Whoever pays the piper calls the tune: pressures on academic freedom and the discipline of music in the UK. / MacGregor, Emily.

In: Critical Quarterly, Vol. 54, No. 4, 12.2012, p. 54-73.

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Whoever pays the piper calls the tune: pressures on academic freedom and the discipline of music in the UK. / MacGregor, Emily.

In: Critical Quarterly, Vol. 54, No. 4, 12.2012, p. 54-73.

Research output: Contribution to journalArticlepeer-review

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@article{5e0f2c397bac4ef1896221e49af4405e,
title = "Whoever pays the piper calls the tune: pressures on academic freedom and the discipline of music in the UK",
abstract = "March 2011 saw the beginnings of a campaign against the inclusion of the politically loaded phrase {\textquoteleft}big society{\textquoteright} in the latest Arts and Humanities Research Council Delivery Plan. Unpicking the furore shows that these localised disputes about political intrusions into the university sphere mask several wider sites of tension for academic autonomy and for disciplinarity as a whole. Yet for musicology, a hybrid discipline, this latest pressure only compounds the state of {\textquoteleft}crisis{\textquoteright} that has already been hailed by several commentators, especially Kevin Korsyn and Philip V. Bohlman. It is perhaps surprising, then, that musicology seems to have been left undefended in public debates. Considering its supposed marginalisation within the academy and its apparently fractured interior, musicology's need to stand up for itself seems particularly urgent. In light of recent fundamental political challenges to the academy, the theme of legitimating academic autonomy in the arts and humanities is explored. It is shown to be to some extent hinged on issues arising from disciplinarity and disciplinary norms. Uncertainties in these areas translate forcefully into precise disciplinary concerns for musicology. This may in part explain the reticence of musicological voices in those public debates surrounding the AHRC/'big society{\textquoteright} controversy.",
keywords = "disciplinarity, musicology, academic freedom",
author = "Emily MacGregor",
year = "2012",
month = dec,
language = "English",
volume = "54",
pages = "54--73",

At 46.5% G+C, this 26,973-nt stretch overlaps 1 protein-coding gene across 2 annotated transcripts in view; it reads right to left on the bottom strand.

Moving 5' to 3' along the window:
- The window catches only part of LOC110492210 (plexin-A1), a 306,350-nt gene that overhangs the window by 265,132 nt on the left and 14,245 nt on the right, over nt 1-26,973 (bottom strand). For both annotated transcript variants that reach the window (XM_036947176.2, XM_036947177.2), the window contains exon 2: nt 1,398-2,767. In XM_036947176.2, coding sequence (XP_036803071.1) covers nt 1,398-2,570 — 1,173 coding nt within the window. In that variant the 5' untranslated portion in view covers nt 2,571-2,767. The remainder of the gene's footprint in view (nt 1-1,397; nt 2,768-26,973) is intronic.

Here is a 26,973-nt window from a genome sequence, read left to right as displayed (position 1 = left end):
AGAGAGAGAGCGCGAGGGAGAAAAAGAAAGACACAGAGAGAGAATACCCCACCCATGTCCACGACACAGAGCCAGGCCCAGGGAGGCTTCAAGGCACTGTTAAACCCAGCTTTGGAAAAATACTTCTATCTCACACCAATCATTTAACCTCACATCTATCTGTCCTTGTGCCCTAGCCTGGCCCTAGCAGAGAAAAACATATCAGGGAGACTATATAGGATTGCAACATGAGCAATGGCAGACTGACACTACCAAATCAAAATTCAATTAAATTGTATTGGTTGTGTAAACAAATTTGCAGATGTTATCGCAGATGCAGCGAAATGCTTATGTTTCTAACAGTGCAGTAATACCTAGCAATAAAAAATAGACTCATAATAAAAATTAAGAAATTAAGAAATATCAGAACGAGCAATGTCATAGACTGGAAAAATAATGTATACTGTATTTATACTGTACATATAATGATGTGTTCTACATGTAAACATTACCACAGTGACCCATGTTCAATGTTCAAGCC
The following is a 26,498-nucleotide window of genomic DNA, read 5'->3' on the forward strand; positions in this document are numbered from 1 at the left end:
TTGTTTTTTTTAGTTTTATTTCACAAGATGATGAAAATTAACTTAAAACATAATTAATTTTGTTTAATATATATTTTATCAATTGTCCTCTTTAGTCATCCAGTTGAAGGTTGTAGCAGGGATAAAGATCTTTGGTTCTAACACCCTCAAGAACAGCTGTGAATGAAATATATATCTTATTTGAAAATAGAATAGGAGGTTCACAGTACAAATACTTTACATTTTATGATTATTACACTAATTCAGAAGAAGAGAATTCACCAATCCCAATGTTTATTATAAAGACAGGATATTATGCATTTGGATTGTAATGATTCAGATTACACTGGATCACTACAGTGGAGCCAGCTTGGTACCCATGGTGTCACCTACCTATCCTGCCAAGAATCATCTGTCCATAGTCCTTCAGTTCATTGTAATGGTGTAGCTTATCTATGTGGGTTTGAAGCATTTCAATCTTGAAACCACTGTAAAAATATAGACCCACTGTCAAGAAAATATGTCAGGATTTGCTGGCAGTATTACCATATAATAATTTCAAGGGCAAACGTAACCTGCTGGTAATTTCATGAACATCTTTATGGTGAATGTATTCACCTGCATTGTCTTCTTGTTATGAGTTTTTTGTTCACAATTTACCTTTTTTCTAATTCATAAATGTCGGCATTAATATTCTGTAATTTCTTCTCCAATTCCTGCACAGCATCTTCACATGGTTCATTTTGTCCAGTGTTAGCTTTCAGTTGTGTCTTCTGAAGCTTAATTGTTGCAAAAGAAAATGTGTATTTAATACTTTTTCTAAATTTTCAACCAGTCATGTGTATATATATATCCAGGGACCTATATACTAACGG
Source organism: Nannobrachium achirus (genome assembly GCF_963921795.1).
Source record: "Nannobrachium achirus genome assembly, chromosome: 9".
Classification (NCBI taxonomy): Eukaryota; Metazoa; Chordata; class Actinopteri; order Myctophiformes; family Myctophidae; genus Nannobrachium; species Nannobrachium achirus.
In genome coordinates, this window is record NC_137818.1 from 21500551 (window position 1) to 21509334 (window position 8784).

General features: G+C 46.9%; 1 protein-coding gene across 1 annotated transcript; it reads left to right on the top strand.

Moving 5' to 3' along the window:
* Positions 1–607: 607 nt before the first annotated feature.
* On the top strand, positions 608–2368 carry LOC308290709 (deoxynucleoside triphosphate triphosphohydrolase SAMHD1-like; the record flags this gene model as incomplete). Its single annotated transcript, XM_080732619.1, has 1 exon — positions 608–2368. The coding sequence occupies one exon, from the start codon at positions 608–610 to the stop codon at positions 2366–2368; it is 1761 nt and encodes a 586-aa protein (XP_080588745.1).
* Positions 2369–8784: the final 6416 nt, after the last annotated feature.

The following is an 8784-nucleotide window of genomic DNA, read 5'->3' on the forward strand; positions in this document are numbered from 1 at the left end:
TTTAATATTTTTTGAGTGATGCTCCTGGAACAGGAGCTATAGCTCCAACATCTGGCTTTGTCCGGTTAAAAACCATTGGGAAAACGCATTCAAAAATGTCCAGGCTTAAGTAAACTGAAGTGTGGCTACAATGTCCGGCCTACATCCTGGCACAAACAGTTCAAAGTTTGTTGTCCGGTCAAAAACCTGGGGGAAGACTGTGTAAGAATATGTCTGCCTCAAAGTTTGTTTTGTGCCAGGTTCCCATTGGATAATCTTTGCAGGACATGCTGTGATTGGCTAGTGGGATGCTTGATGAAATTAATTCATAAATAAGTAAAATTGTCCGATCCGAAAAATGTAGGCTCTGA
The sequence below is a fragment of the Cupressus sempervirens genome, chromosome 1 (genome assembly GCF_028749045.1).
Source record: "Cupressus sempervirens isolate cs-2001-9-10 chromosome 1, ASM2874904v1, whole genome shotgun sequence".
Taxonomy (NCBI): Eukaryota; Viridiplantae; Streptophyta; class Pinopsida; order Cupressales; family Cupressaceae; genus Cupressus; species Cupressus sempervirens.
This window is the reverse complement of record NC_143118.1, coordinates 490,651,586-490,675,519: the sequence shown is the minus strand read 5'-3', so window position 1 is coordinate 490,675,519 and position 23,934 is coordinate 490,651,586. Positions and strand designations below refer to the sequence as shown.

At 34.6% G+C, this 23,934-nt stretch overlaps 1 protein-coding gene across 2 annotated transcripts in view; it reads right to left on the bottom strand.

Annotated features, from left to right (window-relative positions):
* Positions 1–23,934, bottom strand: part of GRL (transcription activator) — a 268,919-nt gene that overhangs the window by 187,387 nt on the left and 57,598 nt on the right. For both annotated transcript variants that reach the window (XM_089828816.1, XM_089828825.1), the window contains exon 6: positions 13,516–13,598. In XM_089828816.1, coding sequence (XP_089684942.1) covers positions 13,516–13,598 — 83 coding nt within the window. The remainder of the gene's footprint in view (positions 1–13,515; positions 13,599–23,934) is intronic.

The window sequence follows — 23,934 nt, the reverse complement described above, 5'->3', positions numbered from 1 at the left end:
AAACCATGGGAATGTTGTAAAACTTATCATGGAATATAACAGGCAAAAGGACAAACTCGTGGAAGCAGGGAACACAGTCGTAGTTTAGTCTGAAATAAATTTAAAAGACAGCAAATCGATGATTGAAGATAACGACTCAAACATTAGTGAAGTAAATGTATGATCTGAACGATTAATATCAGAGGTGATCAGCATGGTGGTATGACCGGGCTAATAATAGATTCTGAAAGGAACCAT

journal = "Critical Quarterly",
number = "4",

}

RIS

TY - JOUR

T1 - Whoever pays the piper calls the tune: pressures on academic freedom and the discipline of music in the UK

AU - MacGregor, Emily

PY - 2012/12

Y1 - 2012/12

N2 - March 2011 saw the beginnings of a campaign against the inclusion of the politically loaded phrase ‘big society’ in the latest Arts and Humanities Research Council Delivery Plan. Unpicking the furore shows that these localised disputes about political intrusions into the university sphere mask several wider sites of tension for academic autonomy and for disciplinarity as a whole. Yet for musicology, a hybrid discipline, this latest pressure only compounds the state of ‘crisis’ that has already been hailed by several commentators, especially Kevin Korsyn and Philip V. Bohlman. It is perhaps surprising, then, that musicology seems to have been left undefended in public debates. Considering its supposed marginalisation within the academy and its apparently fractured interior, musicology's need to stand up for itself seems particularly urgent. In light of recent fundamental political challenges to the academy, the theme of legitimating academic autonomy in the arts and humanities is explored. It is shown to be to some extent hinged on issues arising from disciplinarity and disciplinary norms. Uncertainties in these areas translate forcefully into precise disciplinary concerns for musicology. This may in part explain the reticence of musicological voices in those public debates surrounding the AHRC/'big society’ controversy.

AB - March 2011 saw the beginnings of a campaign against the inclusion of the politically loaded phrase ‘big society’ in the latest Arts and Humanities Research Council Delivery Plan. Unpicking the furore shows that these localised disputes about political intrusions into the university sphere mask several wider sites of tension for academic autonomy and for disciplinarity as a whole. Yet for musicology, a hybrid discipline, this latest pressure only compounds the state of ‘crisis’ that has already been hailed by several commentators, especially Kevin Korsyn and Philip V. Bohlman. It is perhaps surprising, then, that musicology seems to have been left undefended in public debates. Considering its supposed marginalisation within the academy and its apparently fractured interior, musicology's need to stand up for itself seems particularly urgent. In light of recent fundamental political challenges to the academy, the theme of legitimating academic autonomy in the arts and humanities is explored. It is shown to be to some extent hinged on issues arising from disciplinarity and disciplinary norms. Uncertainties in these areas translate forcefully into precise disciplinary concerns for musicology. This may in part explain the reticence of musicological voices in those public debates surrounding the AHRC/'big society’ controversy.

KW - disciplinarity

KW - musicology

KW - academic freedom

M3 - Article

VL - 54

SP - 54

EP - 73

JO - Critical Quarterly

JF - Critical Quarterly

IS - 4

ER -